• 3. Soc250 Individual Data Report 3 Student Number- 3862240Kristen‟s role in this break-up was plastered all over magazine covers and covered inmany tabloid reports (Huffington Post 2012). She was unfaithful to Pattinson and assuch he is suffering from a loss of face before the interview even begins.Face work is evident from the very beginning of this interview and the awkwardnesshighlights this, with Stewart tapping the table and asking uneasily, “so, how are you?”and “what have you been up to?” This prevents Pattinson from being „out of face‟. Thisis due to the public nature of Pattinson‟s break-up with Kristen, as Pattinson‟s face isalready damaged before he walks out on stage. Pattinson is saving his own face bylightening the mood in saying “I was going to start with a joke, I was all prepared, God,damn it.” Pattinson simultaneously saves Stewart‟s face with his remarks and by goingalong with his initial awkwardness. If he didn‟t, Stewart would lose face as a comic andinterviewer.Stewart concurrently saves Pattinson‟s and his own face. He saves Pattinson‟s by notdirectly addressing the issue of the break-up or mentioning Kristen Stewart and bymaking light of the situation. Ice-cream is put on the table not even a minute afterPattinson sits down, with Stewart saying “let‟s do this”, and the mood is instantlylightened, some of the tension relieved, and the stereotypical „boy-bashing‟ isinstigated, with Stewart saying “we‟re just a couple of gals talking” and “boy, you arebetter off, kick her to the curb. This provides an example of being „wrong in face‟ asgender stereotypes are broken for a brief minute, but this allows Pattinson to prevent a„loss of face‟. Stewart gives paternal advice and uses his own personal experiences withbreak-ups and the ice-cream as an attempt to bond and save Pattinson‟s face by, onceagain, making light of the situation.Stewart saves his own face by actually addressing the taboo issue, even though onlyindirectly. Despite the fact that Pattinson was on the show to promote his new film,Stewart would be criticised if he didn‟t at least hint at the issue. Stewart makes this clearwhen they actually start talking about the film six minutes into the interview and he says“ahh, bye, I‟m going to make a sandwich”, referring to the fact that the televisionaudience would have tuned out or switched channels because the thing that everyone Page 3 of 9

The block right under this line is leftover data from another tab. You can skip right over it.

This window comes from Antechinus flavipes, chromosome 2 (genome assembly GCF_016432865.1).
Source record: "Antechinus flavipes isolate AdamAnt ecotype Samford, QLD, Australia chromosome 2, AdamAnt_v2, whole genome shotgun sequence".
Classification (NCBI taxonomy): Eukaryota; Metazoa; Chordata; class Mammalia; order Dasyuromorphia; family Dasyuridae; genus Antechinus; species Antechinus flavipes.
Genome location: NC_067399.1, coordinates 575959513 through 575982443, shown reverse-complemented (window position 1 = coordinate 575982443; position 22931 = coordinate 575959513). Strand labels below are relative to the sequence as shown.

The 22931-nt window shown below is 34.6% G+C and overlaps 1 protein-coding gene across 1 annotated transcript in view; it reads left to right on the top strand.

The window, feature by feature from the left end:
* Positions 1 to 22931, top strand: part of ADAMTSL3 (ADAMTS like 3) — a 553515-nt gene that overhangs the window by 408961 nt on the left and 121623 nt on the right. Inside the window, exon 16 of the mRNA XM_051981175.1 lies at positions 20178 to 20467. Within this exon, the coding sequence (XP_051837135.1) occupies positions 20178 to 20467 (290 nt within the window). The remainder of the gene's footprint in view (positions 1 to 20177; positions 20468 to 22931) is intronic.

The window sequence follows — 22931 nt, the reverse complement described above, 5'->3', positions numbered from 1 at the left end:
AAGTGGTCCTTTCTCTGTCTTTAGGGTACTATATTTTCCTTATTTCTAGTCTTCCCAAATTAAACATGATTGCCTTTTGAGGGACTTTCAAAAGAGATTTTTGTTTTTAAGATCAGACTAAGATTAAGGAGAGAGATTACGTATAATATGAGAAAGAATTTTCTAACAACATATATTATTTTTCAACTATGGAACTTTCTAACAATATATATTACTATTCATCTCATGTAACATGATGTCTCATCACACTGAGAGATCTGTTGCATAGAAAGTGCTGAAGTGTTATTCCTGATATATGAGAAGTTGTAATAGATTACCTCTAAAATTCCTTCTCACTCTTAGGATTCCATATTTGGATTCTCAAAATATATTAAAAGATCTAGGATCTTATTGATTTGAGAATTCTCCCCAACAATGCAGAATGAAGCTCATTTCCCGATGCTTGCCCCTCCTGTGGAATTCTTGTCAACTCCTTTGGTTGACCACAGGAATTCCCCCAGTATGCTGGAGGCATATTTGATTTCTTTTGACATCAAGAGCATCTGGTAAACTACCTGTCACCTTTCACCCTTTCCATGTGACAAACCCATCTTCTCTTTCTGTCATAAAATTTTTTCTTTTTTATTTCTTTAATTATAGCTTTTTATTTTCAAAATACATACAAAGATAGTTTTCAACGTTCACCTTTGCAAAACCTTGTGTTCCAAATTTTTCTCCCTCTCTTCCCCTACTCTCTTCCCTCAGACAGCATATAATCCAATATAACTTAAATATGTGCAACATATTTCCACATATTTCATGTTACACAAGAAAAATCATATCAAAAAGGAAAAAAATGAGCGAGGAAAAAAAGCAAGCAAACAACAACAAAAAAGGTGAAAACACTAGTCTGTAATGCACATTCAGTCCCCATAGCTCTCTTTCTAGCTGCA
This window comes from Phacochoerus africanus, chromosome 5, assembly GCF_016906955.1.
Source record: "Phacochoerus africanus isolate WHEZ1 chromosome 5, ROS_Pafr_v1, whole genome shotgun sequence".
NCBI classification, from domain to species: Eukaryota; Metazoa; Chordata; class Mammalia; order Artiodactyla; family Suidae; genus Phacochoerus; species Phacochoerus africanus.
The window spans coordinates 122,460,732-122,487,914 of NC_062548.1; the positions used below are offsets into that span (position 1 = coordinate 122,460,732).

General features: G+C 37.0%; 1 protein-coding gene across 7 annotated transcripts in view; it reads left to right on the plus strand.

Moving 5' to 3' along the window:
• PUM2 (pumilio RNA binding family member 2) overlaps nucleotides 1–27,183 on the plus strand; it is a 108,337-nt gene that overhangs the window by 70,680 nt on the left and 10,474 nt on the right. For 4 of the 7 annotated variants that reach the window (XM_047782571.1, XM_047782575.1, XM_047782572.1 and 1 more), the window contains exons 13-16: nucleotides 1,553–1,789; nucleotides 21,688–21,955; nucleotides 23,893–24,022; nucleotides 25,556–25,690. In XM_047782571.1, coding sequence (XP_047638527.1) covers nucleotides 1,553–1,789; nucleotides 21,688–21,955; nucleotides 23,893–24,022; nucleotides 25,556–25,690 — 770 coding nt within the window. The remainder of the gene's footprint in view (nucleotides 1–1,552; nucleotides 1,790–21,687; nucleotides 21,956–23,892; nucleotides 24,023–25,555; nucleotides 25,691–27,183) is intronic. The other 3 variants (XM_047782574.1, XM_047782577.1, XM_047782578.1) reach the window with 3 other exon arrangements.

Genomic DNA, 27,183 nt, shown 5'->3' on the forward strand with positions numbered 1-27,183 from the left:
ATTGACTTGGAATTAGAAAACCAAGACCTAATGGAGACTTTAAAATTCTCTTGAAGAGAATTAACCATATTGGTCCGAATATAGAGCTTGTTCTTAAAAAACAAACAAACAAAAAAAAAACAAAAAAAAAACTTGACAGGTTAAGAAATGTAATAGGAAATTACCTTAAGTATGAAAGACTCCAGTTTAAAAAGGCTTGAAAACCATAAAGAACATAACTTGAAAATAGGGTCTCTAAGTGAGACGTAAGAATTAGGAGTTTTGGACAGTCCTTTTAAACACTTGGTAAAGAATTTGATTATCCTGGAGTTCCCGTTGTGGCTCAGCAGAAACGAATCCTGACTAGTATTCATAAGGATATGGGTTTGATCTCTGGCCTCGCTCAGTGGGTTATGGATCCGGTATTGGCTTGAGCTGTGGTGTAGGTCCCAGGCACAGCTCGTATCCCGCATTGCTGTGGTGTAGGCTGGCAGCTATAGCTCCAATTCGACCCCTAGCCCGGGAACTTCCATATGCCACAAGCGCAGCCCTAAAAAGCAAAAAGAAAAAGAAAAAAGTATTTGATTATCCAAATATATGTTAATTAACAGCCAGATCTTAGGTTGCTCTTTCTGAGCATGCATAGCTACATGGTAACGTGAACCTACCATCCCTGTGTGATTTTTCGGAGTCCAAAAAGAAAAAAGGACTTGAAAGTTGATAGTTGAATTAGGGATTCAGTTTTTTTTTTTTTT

• 4. Soc250 Individual Data Report 4 Student Number- 3862240wanted to know about has finished being discussed. The initial awkwardness, again,highlights this, too, with the pair almost being „out of face‟ and in foreign territory dueto the fumbling by Stewart.The issue of expectations and obligations is also evident. Expectations are referred to,by Goffman (1967), as a wanted or unwanted thing and an internalisation of anobligation. There is the expectation that Stewart, as the host of the show andinterviewer, would, at the very least, hint at the break-up issue and he does this,primarily, with the ice-cream bonding and at the beginning of the interview. It isHollywood, so there is no denying that relationships are what everyone wants to knowabout and there‟s no way of getting around that, and Stewart meets this expectation. Inher book, Cashmore (2006) examines why society has a preoccupation with the lives offamous persons, despite the fact that their lives will never intersect with our own andwhose fame and wealth make no actual difference to our lives. Cashmore goes onto saythat this celebrity obsessed society and the „celebrity culture‟ is an occurrence that issimultaneously well known in that many individuals are fascinated by celebrities, beingwhy the audience is so concerned with Pattinson and his break-up, but without actuallyunderstanding why they are fascinated, because this particular break-up does not impacton them at all, making the reasons behind this phenomenon unknown.There is also the expectation that Pattinson would not want to discuss the break-updirectly because it‟s a personal issue and he, understandably does not want the world tocritique his personal life. Stewart helps this particular expectation be met by saying thathe hopes and wishes that Pattinson can deal with this issue in peace. This can beinterpreted as a moral obligation on the part of Stewart, as he is doing what is “morallyexpected of [him], as distinct from what is strictly required of [him], by members of ourfamily or people in our community” (Mellema 1998).Goffman (1967) describes obligations as involving a “constraint to act in a particularway.” He also goes on to say that obligations may be performed unthinkingly and thissubsequently allows us to see that when an individual performs an obligation that is notdone unthinkingly, meaning that it ought to be done, if it is an obligation they enjoyed Page 4 of 9